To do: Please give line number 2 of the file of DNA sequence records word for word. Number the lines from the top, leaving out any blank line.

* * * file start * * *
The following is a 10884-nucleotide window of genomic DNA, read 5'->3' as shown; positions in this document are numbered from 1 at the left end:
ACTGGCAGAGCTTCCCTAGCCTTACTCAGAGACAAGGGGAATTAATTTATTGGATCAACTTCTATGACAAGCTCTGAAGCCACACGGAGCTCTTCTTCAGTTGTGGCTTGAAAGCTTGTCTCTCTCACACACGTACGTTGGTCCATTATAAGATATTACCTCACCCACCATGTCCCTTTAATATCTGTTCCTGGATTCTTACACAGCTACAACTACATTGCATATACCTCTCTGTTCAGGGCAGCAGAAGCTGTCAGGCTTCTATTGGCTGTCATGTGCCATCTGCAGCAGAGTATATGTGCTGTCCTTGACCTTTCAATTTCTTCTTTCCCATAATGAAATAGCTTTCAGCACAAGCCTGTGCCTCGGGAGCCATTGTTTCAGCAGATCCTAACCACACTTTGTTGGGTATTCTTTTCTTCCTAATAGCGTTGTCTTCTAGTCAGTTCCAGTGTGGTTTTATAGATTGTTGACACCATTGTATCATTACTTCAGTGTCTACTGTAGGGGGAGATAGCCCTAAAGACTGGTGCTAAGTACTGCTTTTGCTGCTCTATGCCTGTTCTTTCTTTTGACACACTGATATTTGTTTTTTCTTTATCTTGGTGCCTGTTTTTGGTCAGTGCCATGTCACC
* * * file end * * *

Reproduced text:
ACTGGCAGAGCTTCCCTAGCCTTACTCAGAGACAAGGGGAATTAATTTATTGGATCAACTTCTATGACAAGCTCTGAAGCCACACGGAGCTCTTCTTCAGTTGTGGCTTGAAAGCTTGTCTCTCTCACACACGTACGTTGGTCCATTATAAGATATTACCTCACCCACCATGTCCCTTTAATATCTGTTCCTGGATTCTTACACAGCTACAACTACATTGCATATACCTCTCTGTTCAGGGCAGCAGAAGCTGTCAGGCTTCTATTGGCTGTCATGTGCCATCTGCAGCAGAGTATATGTGCTGTCCTTGACCTTTCAATTTCTTCTTTCCCATAATGAAATAGCTTTCAGCACAAGCCTGTGCCTCGGGAGCCATTGTTTCAGCAGATCCTAACCACACTTTGTTGGGTATTCTTTTCTTCCTAATAGCGTTGTCTTCTAGTCAGTTCCAGTGTGGTTTTATAGATTGTTGACACCATTGTATCATTACTTCAGTGTCTACTGTAGGGGGAGATAGCCCTAAAGACTGGTGCTAAGTACTGCTTTTGCTGCTCTATGCCTGTTCTTTCTTTTGACACACTGATATTTGTTTTTTCTTTATCTTGGTGCCTGTTTTTGGTCAGTGCCATGTCACC